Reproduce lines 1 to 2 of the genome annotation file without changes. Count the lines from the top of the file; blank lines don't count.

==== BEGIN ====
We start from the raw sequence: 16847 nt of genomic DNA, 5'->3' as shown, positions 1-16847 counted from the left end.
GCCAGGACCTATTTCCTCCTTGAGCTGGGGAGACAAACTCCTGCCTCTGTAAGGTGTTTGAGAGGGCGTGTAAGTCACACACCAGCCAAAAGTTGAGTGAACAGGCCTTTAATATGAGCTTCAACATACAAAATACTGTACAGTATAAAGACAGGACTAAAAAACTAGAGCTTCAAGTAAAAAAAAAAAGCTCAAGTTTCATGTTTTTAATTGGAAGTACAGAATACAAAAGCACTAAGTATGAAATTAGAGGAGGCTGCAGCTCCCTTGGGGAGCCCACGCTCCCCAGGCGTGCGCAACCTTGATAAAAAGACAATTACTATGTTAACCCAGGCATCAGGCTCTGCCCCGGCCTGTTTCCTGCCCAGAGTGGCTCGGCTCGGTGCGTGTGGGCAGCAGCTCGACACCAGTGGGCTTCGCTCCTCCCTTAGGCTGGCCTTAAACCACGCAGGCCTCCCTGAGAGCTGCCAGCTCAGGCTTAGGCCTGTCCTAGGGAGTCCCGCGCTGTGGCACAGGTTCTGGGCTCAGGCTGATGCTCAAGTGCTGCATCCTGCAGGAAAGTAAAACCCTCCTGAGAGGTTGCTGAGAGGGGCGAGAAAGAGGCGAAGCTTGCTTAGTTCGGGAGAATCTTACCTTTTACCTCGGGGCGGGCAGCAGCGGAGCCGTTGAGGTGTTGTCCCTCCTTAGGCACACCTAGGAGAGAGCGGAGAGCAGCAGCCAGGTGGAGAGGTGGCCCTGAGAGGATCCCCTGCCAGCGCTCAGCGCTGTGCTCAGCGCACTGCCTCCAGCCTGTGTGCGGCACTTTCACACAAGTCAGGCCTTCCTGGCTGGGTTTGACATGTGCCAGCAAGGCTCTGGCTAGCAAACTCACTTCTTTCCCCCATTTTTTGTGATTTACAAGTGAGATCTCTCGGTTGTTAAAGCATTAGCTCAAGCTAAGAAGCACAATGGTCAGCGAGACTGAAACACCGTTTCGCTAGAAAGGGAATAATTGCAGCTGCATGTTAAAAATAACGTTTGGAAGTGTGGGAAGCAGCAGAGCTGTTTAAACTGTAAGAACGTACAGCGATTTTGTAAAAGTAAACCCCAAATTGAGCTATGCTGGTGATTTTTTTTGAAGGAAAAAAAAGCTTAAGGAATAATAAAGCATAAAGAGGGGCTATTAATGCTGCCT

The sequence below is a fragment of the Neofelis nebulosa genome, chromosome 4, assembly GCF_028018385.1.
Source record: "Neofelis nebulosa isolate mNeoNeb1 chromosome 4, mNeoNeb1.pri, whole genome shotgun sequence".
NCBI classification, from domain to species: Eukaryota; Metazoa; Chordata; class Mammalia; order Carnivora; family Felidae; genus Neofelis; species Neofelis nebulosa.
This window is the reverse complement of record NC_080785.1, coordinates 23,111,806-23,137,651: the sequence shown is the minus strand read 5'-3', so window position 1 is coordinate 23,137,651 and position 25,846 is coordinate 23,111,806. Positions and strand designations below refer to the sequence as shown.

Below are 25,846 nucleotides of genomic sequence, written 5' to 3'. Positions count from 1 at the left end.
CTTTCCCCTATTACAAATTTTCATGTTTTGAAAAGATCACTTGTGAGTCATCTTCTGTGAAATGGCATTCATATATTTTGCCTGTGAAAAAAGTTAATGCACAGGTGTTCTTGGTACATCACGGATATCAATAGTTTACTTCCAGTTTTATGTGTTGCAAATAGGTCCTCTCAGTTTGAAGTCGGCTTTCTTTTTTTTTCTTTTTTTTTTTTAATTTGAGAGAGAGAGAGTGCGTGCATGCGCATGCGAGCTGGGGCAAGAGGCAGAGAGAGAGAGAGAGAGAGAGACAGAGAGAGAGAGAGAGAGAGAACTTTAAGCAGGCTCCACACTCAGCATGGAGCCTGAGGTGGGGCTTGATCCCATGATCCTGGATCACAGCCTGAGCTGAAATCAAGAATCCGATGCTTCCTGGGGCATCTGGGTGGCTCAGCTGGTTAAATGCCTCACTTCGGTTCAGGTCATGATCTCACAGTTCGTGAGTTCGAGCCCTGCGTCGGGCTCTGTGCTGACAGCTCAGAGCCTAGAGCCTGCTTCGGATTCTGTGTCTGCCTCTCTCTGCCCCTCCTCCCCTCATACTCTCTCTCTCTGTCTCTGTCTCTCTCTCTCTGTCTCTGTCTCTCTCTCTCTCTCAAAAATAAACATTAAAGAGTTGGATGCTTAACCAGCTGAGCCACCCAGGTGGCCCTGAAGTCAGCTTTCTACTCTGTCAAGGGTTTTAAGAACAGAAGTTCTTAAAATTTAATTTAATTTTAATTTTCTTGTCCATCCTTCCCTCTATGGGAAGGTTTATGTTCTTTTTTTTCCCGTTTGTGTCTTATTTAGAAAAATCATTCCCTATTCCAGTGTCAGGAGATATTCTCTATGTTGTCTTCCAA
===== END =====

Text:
We start from the raw sequence: 16847 nt of genomic DNA, 5'->3' as shown, positions 1-16847 counted from the left end.
GCCAGGACCTATTTCCTCCTTGAGCTGGGGAGACAAACTCCTGCCTCTGTAAGGTGTTTGAGAGGGCGTGTAAGTCACACACCAGCCAAAAGTTGAGTGAACAGGCCTTTAATATGAGCTTCAACATACAAAATACTGTACAGTATAAAGACAGGACTAAAAAACTAGAGCTTCAAGTAAAAAAAAAAAGCTCAAGTTTCATGTTTTTAATTGGAAGTACAGAATACAAAAGCACTAAGTATGAAATTAGAGGAGGCTGCAGCTCCCTTGGGGAGCCCACGCTCCCCAGGCGTGCGCAACCTTGATAAAAAGACAATTACTATGTTAACCCAGGCATCAGGCTCTGCCCCGGCCTGTTTCCTGCCCAGAGTGGCTCGGCTCGGTGCGTGTGGGCAGCAGCTCGACACCAGTGGGCTTCGCTCCTCCCTTAGGCTGGCCTTAAACCACGCAGGCCTCCCTGAGAGCTGCCAGCTCAGGCTTAGGCCTGTCCTAGGGAGTCCCGCGCTGTGGCACAGGTTCTGGGCTCAGGCTGATGCTCAAGTGCTGCATCCTGCAGGAAAGTAAAACCCTCCTGAGAGGTTGCTGAGAGGGGCGAGAAAGAGGCGAAGCTTGCTTAGTTCGGGAGAATCTTACCTTTTACCTCGGGGCGGGCAGCAGCGGAGCCGTTGAGGTGTTGTCCCTCCTTAGGCACACCTAGGAGAGAGCGGAGAGCAGCAGCCAGGTGGAGAGGTGGCCCTGAGAGGATCCCCTGCCAGCGCTCAGCGCTGTGCTCAGCGCACTGCCTCCAGCCTGTGTGCGGCACTTTCACACAAGTCAGGCCTTCCTGGCTGGGTTTGACATGTGCCAGCAAGGCTCTGGCTAGCAAACTCACTTCTTTCCCCCATTTTTTGTGATTTACAAGTGAGATCTCTCGGTTGTTAAAGCATTAGCTCAAGCTAAGAAGCACAATGGTCAGCGAGACTGAAACACCGTTTCGCTAGAAAGGGAATAATTGCAGCTGCATGTTAAAAATAACGTTTGGAAGTGTGGGAAGCAGCAGAGCTGTTTAAACTGTAAGAACGTACAGCGATTTTGTAAAAGTAAACCCCAAATTGAGCTATGCTGGTGATTTTTTTTGAAGGAAAAAAAAGCTTAAGGAATAATAAAGCATAAAGAGGGGCTATTAATGCTGCCT